I used to give regular talks on the secrets of starting up a profitable business. Some of the lessons I sought to convey back then can be applied equally fruitfully to blogging. Over the next few posts I'll have a look at some of the things you might want to consider before you launch a successful blog.
When I gave my talk I always entered the auditorium carrying a three pound bag of potatoes out in front of me. This novel sight immediately captured everybody's attention. Tittering invariably broke out.
"Hi, folks. You want to be rich and I'm here to show you how. It's easy. So easy in fact that everything you need to know about launching your successful business is contained within this bag of potatoes." My anouncement was usually greeted with looks of amusement, tinged with scepticism.
The first lesson, I informed the audience, is that before you launch a new business you need to learn to think like an entrepreneur. Take the potatoes. Suppose your business is going to be potato-oriented. The first question you need to ask is: where should I position myself on the economic food chain that surrounds this versatile tuber.
Ask yourself: Do I want to be the farmer who ties up vast amounts of capital, and is subject to the vagaries of weather and disease while operating in a commodity market over which I have no control whatsoever? Right at the very bottom of the food chain, in fact. The answer, in case you're wondering, is absolutely not.
Maybe you want to retail potatoes. A corner shop with low overheads and minimal marketing budgets? Not worth the hassle. Open a supermarket? You don't have the capital nor the buying power nor the marketing muscle.
Maybe you could sell your potatoes online. That's a possibility but then you're faced with the question: why would anyone buy from you rather than the supermarket? How are you going to compete? When this question is posed to a group of would-be entrepreneurs you can bet that nine times out of ten the answer is: we'll compete on price. Wrong. Small companies can't compete on price. To compete on price you need volume and that is expensive and difficult to achieve. Small companies that compete on price usually go bust.
If you're going to make money out of potatoes you need to find a way to add value to the basic commodity. How are you going to do that?
Invariably the answers to this conundrum follow a shallow curve up the value-added equation. Washing the potatoes is often the first proferred solution. Okay. But it doesn't really add much value and it costs quite a lot to do. You need to think bigger. Pained silence. How about you cook the potatoes, someone at the back usually pipes up eventually. Good. That's a start. Not a very profitable one but a start nonetheless. What would you do with the cooked potatoes? French Fries? Yeah, good. I know people who make money running a fish and chip shop. It's a cash business which is always good. But it's too limited. I want to make real money. Big bucks. Turn them into Shepherd's Pies, someone else shouts, to much hilarity. Good, better in fact, I enthuse, that would add more value and we could freeze the pies and sell them nationally but we're still not adding enough value. I want to turn these troublesome tubers into gold. Worth more than their weight in gold in fact. Think harder!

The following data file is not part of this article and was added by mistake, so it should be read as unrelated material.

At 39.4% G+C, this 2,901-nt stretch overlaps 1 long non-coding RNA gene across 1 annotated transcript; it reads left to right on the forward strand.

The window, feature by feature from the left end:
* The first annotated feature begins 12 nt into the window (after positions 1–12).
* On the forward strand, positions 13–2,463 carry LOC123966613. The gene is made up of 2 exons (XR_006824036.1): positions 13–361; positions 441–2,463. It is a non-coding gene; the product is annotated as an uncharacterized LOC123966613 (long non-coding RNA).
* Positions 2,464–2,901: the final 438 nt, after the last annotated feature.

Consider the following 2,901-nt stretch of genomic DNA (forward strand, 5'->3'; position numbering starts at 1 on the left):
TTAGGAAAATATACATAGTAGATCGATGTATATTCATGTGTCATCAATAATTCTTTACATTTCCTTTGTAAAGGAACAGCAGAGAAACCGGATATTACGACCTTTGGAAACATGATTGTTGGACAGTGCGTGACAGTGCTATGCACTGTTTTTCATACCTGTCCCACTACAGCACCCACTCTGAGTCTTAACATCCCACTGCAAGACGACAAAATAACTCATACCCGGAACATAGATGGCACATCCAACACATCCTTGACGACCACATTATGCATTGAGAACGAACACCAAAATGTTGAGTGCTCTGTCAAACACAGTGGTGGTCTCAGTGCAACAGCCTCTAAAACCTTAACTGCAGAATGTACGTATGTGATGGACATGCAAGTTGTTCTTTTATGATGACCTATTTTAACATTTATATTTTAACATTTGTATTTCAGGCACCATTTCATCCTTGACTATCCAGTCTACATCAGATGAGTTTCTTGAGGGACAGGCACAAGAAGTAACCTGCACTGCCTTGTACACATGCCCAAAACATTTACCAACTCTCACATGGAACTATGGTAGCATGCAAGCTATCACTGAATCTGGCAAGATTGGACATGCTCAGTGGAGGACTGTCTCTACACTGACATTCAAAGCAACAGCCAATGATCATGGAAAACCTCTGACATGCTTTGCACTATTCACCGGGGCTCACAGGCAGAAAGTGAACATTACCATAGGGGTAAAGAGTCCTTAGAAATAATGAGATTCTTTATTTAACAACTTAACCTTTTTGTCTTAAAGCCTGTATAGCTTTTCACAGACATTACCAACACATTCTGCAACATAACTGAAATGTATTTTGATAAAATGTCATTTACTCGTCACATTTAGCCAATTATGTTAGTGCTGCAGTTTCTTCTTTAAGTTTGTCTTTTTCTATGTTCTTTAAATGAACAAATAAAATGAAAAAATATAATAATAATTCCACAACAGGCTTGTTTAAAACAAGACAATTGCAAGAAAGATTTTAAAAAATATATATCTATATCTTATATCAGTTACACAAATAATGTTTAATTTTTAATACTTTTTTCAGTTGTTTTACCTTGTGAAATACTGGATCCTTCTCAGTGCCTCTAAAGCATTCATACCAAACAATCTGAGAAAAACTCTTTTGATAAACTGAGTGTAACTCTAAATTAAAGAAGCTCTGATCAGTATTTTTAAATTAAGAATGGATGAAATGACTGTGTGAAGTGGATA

"How about potato sculptures?" someone shouts, a little guy with big glasses. I mark him down. That's one guy I won't be investing in.
In the end the group usually iterates its way painfully to the process that will best add enormous value to our humble potato. I'm sure you've worked it out already. Turn them into crisps, of course. Compare the price of a potato to the price of crisps, pound for pound. That's called adding value. Big time.
Except of course it's already been done. Pepsi Cola have cornered the market with lots of variants on the processed potato. There are some specialist producers (Kettle crisps in the UK for example) who hand produce into a niche market and so on. But already we're too late to enter even that market segment.
So, you need to have another look at your potatoes. Maybe you could grow - or better still buy in - rare varieties and sell them online. The kind you can't buy in supermarkets. That sounds like a possibility. More research needed. How about an online Potato Futures Market? A virtual potato exchange? Possible, possible. Do the research. Maybe someone's launched the idea already. And if they haven't there may be a good reason why not.
Maybe potatoes just aren't a good market to be in full stop. Yeah, maybe all our new-found enthusiasm for potatoes is misplaced. Okay. How about carrots instead? Or onions or....Stop! That's enough vegetables for one day.
The key point is, though, that if you're starting a business - or a blog for that matter - you should pause at the very beginning before you make your first big mistake. Take a look at the supply chain you're about to enter and make sure you select the easiest point of entry, the soft underbelly, that unique place where what you do or what you sell can really add value. Added value means big profits. And if you're not profitable you won't survive.
More about potatoes tomorrow.